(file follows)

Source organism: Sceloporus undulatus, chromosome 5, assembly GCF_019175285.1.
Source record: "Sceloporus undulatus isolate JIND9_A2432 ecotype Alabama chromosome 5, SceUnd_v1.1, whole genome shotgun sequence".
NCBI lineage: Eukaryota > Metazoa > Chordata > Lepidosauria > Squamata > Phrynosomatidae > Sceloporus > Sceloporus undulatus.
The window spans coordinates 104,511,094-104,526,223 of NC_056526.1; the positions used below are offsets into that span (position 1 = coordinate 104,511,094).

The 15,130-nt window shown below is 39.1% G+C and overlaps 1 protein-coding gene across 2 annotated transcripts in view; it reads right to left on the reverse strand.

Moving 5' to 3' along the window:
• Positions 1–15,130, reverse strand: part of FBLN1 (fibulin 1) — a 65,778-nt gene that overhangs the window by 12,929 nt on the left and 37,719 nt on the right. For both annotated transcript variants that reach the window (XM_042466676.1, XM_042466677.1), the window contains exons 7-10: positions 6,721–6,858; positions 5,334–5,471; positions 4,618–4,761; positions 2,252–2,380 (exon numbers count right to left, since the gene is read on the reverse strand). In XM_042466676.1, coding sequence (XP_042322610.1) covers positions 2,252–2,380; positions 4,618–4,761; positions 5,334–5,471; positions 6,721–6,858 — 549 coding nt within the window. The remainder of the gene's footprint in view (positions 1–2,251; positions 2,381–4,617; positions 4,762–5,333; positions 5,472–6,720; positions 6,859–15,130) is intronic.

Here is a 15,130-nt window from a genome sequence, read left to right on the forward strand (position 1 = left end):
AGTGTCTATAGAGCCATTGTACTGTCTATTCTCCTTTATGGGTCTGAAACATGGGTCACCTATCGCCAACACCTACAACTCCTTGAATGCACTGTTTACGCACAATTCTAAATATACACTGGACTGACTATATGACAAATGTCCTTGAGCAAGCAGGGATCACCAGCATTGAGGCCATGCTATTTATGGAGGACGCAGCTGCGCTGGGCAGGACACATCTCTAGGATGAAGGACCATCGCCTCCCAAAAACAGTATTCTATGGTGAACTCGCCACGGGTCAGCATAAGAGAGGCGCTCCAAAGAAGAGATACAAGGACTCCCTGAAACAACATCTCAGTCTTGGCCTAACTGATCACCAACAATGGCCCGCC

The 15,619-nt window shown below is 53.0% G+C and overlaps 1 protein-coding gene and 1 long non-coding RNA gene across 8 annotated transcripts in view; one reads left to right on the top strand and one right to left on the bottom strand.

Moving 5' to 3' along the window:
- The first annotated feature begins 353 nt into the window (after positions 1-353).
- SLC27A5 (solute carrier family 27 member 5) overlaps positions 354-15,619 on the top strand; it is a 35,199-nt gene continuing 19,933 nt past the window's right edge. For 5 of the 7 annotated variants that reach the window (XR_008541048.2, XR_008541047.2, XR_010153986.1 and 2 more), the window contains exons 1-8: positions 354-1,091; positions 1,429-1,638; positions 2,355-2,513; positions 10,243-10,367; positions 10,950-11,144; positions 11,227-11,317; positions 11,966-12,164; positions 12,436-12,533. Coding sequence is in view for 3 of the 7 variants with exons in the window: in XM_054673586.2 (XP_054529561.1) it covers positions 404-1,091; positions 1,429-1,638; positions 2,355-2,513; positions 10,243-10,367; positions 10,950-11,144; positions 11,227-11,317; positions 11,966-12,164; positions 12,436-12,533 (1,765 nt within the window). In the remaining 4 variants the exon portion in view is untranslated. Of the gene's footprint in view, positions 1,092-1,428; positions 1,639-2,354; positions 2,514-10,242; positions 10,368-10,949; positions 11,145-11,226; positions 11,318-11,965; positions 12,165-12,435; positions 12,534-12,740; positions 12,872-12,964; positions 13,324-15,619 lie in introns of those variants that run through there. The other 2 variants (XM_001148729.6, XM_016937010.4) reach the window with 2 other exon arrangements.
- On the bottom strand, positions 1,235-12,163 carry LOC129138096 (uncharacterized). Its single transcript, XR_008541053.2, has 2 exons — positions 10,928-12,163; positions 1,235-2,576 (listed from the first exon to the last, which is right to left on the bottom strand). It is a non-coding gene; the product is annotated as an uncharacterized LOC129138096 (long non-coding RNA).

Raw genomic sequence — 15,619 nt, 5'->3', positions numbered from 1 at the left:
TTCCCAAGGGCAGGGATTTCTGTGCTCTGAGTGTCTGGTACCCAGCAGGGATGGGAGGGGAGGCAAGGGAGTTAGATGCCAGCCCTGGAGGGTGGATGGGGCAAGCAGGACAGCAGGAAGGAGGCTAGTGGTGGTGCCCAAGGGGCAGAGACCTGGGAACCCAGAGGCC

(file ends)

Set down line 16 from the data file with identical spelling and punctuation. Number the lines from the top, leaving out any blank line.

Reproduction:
TTCCCAAGGGCAGGGATTTCTGTGCTCTGAGTGTCTGGTACCCAGCAGGGATGGGAGGGGAGGCAAGGGAGTTAGATGCCAGCCCTGGAGGGTGGATGGGGCAAGCAGGACAGCAGGAAGGAGGCTAGTGGTGGTGCCCAAGGGGCAGAGACCTGGGAACCCAGAGGCC